Frederick George James was one of the porters at Woodlesford from shortly after the Second World War until the station became an unmanned halt in 1970.
He was born in 1910 at Staple near West Quantoxhead in Somerset and grew up a few miles away living in Bye farm cottage near Washford which was next to the Taunton to Minehead branch of the Great Western Railway. It’s therefore possible his lifelong interest in trains germinated when he watched the railway’s famous green engines steam by.
Following in the footsteps of his father, William, Fred was a farm labourer before he joined the regular army in April 1934 serving first with the Somerset Light Infantry at the Jellalabad Barracks in Taunton. After a year’s training he went to India where he spent over four years before returning to England in March 1940. He was promoted to Lance Corporal and in May 1942 he transferred to the Queen’s Royal Regiment and was sent to the Middle East where it’s believed he fought in the battle of El Alamein.
During the Second World War he was injured by a piece of shrapnel in his neck and it’s possible that he first came to the Woodlesford area to be treated at the temporary military hospital at Swillington House.
On his transfer to the Army Reserve in January 1946 Fred’s conduct was described as “Exemplary.” His testimonial reads: “This soldier has completed nearly 12 years colour service, during which time he has shown himself to be clean, honest, sober, reliable and trustworthy. He is willing and a hard worker and can be relied on to carry out his duties without supervision.” He was awarded the 1939 – 1945 Star, the Africa Star, the War Medal, and the Defence Medal.
As the war was ending Fred married Woodlesford girl Maud Britton, the daughter of local postman Billy Britton. They lived at 14 Highfield Lane where their only daughter, Margaret, was born in 1947.
For nearly a quarter of a century Fred James, who walked with a slight limp, was a fixture at Woodlesford station perfectly happy in his role as a porter issuing and collecting tickets, unloading parcels, and keeping the station clean and tidy.
His main claim to fame was the garden he helped create. It was alongside the Up platform enabling Woodlesford to win a Best Kept Station competition every year between 1957 and 1965.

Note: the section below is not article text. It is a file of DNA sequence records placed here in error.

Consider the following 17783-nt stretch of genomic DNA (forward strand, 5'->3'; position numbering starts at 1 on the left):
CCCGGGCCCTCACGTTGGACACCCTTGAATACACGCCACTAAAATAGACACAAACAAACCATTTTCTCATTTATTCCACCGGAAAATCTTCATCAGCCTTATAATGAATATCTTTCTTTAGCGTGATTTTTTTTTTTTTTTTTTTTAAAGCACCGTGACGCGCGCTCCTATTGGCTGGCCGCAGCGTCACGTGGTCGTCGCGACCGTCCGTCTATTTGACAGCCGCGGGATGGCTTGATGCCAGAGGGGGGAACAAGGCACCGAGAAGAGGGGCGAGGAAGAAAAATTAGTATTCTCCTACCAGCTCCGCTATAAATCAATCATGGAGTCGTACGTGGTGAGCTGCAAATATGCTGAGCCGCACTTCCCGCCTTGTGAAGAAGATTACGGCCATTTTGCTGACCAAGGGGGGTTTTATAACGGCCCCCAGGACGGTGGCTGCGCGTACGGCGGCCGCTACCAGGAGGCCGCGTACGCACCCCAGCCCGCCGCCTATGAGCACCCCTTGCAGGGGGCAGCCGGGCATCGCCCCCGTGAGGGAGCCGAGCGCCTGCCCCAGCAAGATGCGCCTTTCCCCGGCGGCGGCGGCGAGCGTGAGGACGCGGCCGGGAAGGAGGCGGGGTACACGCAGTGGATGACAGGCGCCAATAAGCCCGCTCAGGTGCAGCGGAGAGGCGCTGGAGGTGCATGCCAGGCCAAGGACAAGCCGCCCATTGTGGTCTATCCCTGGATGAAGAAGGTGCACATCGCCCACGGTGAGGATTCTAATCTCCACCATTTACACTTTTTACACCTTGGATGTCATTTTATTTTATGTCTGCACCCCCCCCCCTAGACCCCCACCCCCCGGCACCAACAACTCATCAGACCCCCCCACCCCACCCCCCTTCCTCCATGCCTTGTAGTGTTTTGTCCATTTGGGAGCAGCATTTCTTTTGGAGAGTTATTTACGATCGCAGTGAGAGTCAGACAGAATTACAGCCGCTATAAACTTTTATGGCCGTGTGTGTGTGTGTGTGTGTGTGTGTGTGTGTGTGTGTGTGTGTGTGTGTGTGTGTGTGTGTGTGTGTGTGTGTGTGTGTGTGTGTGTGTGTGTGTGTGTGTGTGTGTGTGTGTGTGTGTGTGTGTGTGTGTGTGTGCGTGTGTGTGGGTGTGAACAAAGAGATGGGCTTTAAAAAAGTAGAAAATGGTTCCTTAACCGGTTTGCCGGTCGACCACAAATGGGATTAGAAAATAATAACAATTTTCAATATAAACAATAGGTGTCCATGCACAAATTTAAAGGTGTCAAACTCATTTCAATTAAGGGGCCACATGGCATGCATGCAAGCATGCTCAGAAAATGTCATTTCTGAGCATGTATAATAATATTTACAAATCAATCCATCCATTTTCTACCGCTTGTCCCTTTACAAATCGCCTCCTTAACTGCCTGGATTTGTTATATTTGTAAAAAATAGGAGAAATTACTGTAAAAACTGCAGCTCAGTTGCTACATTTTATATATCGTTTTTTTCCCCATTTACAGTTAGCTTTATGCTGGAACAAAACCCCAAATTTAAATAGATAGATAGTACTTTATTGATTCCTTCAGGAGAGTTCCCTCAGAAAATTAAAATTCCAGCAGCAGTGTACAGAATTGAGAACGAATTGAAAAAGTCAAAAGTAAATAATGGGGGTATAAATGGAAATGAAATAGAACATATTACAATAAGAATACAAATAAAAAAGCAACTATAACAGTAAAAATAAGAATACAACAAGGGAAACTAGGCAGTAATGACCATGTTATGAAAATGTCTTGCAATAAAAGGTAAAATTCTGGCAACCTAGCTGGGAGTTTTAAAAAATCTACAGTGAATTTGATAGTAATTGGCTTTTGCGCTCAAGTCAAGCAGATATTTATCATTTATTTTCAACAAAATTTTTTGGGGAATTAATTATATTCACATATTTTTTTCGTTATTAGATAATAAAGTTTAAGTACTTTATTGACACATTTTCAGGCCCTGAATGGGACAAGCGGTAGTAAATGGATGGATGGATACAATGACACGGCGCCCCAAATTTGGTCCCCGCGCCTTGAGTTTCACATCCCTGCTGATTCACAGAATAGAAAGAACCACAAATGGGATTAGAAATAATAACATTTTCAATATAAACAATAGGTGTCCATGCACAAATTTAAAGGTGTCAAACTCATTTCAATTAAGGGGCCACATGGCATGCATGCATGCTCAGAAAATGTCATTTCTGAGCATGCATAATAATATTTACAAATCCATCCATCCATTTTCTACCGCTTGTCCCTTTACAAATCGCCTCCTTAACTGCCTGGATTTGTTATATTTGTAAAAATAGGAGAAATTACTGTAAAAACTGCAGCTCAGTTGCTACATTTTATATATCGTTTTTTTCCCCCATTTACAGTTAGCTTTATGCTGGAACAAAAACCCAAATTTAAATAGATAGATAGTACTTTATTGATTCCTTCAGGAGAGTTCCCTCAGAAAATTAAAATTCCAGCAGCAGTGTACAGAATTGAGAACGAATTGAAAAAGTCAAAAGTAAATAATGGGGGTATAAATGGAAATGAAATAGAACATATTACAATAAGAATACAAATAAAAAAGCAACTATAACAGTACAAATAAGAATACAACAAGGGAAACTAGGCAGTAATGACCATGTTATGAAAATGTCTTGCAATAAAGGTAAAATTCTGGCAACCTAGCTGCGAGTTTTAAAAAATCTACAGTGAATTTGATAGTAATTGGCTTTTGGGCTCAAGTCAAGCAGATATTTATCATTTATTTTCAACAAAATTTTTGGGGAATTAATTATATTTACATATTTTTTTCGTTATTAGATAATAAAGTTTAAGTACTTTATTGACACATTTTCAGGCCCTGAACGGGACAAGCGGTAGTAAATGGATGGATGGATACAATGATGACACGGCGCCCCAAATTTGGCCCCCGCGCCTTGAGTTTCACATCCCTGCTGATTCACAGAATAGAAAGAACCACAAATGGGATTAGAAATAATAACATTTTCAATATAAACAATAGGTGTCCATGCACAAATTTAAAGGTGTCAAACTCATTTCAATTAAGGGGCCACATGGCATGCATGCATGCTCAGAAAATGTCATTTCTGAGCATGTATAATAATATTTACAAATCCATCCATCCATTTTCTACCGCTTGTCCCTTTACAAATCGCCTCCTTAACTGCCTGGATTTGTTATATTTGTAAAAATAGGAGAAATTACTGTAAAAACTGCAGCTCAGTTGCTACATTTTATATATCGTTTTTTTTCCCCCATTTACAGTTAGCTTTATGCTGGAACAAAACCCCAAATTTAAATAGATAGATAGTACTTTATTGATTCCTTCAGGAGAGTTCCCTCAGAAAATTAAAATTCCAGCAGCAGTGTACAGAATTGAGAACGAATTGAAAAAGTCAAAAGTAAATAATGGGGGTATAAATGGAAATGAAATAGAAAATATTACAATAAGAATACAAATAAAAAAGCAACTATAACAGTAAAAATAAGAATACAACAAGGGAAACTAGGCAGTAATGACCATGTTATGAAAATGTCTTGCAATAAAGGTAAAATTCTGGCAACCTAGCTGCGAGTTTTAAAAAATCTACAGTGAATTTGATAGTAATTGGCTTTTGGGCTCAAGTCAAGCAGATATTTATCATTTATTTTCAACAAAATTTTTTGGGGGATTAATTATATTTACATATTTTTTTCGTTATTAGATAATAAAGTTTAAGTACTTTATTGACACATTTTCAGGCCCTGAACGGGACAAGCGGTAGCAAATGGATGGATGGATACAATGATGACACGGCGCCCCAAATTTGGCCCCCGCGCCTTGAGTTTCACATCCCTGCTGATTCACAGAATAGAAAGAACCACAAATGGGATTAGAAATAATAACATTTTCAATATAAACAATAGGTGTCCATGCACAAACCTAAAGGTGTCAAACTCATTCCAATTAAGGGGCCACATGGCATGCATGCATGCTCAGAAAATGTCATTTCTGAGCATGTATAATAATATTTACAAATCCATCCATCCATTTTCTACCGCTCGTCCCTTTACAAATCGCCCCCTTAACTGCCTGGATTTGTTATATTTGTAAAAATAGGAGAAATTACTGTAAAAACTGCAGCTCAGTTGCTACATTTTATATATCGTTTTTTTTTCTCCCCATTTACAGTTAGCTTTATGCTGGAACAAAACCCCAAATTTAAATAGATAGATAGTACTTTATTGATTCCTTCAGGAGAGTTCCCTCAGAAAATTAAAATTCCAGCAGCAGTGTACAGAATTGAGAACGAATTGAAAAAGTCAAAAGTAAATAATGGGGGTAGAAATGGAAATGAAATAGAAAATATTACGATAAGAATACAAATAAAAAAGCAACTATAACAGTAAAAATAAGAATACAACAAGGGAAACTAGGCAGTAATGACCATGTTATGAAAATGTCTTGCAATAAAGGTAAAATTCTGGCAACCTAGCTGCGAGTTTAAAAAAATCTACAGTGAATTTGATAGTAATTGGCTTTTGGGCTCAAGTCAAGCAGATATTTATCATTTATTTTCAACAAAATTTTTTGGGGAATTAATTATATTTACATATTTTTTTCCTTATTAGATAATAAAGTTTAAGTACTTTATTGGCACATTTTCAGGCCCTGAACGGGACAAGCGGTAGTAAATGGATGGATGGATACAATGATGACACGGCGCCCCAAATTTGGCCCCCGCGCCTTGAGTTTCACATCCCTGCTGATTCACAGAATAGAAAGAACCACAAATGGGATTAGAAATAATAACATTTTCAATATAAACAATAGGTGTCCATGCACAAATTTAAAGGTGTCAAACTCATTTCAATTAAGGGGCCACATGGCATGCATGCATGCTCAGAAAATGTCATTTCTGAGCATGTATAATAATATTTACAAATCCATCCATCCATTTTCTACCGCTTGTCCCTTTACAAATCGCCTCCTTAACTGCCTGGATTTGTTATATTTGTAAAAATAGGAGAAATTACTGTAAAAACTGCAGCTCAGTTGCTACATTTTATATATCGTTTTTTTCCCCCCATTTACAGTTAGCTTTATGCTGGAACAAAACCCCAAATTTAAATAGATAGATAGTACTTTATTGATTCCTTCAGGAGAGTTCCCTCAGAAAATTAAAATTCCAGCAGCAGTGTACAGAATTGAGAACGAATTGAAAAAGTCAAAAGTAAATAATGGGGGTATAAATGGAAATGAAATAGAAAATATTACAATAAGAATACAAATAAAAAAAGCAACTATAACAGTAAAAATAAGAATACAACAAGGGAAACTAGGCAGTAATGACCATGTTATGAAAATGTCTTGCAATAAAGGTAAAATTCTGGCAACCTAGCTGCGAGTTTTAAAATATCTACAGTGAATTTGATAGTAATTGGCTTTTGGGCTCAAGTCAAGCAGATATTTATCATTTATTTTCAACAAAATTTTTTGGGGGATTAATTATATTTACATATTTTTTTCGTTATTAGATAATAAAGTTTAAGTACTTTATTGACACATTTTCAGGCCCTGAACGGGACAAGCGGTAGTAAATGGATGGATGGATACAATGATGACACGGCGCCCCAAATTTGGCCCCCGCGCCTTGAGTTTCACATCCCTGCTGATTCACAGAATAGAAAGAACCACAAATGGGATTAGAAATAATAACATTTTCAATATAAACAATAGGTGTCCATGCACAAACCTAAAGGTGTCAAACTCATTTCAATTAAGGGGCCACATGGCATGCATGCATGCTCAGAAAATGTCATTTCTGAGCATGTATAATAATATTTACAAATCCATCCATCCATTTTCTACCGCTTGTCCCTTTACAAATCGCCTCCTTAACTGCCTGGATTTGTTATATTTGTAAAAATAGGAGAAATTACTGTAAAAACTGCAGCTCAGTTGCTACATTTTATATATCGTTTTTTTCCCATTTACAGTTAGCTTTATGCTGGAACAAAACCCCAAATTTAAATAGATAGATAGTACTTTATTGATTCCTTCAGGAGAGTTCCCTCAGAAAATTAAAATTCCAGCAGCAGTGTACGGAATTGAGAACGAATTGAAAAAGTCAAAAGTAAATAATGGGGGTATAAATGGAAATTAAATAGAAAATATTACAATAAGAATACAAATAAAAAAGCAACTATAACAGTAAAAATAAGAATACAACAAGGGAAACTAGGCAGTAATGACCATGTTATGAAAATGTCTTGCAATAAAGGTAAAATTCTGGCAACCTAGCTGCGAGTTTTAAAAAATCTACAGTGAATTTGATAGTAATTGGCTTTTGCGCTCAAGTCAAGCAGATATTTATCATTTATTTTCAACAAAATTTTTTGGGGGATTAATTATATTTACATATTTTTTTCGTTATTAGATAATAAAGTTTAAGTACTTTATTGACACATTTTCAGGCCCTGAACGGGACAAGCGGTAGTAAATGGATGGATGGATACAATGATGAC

A feature of the garden was an aviary of brightly coloured budgies which attracted children and their parents to the station. It was started by fellow porter Harold Ellis in 1964 but, tragically, he lost a leg when he was knocked over by a train and had to have a year off work.
With no experience in budgie breeding Fred bought a male bird to mate with the one surviving hen which had spent the winter alone. “I thought it was about time she had a husband, so I bought a cock bird for her. Then a little later I bought another pair, and now we have 13 budgies plus ten eggs which are being hatched,” he told the Wakefield Express in 1965.
With the introduction of “pay-trains” in 1970 Woodlesford became an unmanned halt but instead of being transferred elsewhere Fred opted to stay on as a “lampman” filling up the oil lamps on the semaphore signals controlled by Woodlesford and Waterloo Sidings signal boxes.
According to his daughter he was devastated when most of his fellow workers and friends were made redundant or pensioned off, and, within a year of his retirement, Fred James died of cancer in June 1976.
Maud James passed away in 1985 after moving to live with her daughter who had worked at Oulton Hall and then as a cook and nursing assistant at other mental hospitals in the Wakefield area.
Click on the link below to hear Margaret James remembering her father and life at Woodlesford station in the 1950s and 60s.